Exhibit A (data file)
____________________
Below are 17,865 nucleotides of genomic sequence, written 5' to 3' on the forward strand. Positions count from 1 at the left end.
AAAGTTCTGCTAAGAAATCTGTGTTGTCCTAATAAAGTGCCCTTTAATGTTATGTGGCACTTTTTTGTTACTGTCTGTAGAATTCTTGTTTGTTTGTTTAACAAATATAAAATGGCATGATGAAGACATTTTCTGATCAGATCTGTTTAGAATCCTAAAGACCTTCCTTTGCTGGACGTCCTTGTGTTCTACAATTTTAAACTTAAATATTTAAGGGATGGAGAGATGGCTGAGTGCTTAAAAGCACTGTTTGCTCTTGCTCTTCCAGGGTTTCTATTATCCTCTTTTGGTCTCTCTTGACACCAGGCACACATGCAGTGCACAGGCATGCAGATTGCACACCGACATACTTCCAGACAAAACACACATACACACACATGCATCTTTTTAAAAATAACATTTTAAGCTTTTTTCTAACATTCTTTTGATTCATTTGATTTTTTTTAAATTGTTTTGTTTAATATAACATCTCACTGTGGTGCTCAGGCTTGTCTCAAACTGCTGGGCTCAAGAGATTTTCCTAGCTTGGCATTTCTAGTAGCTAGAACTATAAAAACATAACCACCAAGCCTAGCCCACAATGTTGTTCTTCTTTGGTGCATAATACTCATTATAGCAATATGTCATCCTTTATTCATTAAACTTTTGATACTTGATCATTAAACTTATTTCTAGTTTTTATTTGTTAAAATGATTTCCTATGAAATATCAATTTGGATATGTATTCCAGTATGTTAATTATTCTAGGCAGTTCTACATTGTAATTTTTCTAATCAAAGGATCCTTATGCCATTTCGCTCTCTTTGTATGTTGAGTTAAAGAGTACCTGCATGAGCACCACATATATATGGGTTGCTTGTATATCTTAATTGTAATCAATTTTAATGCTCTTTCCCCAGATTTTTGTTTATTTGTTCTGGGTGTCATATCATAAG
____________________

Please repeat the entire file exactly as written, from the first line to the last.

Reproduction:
Below are 17,865 nucleotides of genomic sequence, written 5' to 3' on the forward strand. Positions count from 1 at the left end.
AAAGTTCTGCTAAGAAATCTGTGTTGTCCTAATAAAGTGCCCTTTAATGTTATGTGGCACTTTTTTGTTACTGTCTGTAGAATTCTTGTTTGTTTGTTTAACAAATATAAAATGGCATGATGAAGACATTTTCTGATCAGATCTGTTTAGAATCCTAAAGACCTTCCTTTGCTGGACGTCCTTGTGTTCTACAATTTTAAACTTAAATATTTAAGGGATGGAGAGATGGCTGAGTGCTTAAAAGCACTGTTTGCTCTTGCTCTTCCAGGGTTTCTATTATCCTCTTTTGGTCTCTCTTGACACCAGGCACACATGCAGTGCACAGGCATGCAGATTGCACACCGACATACTTCCAGACAAAACACACATACACACACATGCATCTTTTTAAAAATAACATTTTAAGCTTTTTTCTAACATTCTTTTGATTCATTTGATTTTTTTTAAATTGTTTTGTTTAATATAACATCTCACTGTGGTGCTCAGGCTTGTCTCAAACTGCTGGGCTCAAGAGATTTTCCTAGCTTGGCATTTCTAGTAGCTAGAACTATAAAAACATAACCACCAAGCCTAGCCCACAATGTTGTTCTTCTTTGGTGCATAATACTCATTATAGCAATATGTCATCCTTTATTCATTAAACTTTTGATACTTGATCATTAAACTTATTTCTAGTTTTTATTTGTTAAAATGATTTCCTATGAAATATCAATTTGGATATGTATTCCAGTATGTTAATTATTCTAGGCAGTTCTACATTGTAATTTTTCTAATCAAAGGATCCTTATGCCATTTCGCTCTCTTTGTATGTTGAGTTAAAGAGTACCTGCATGAGCACCACATATATATGGGTTGCTTGTATATCTTAATTGTAATCAATTTTAATGCTCTTTCCCCAGATTTTTGTTTATTTGTTCTGGGTGTCATATCATAAG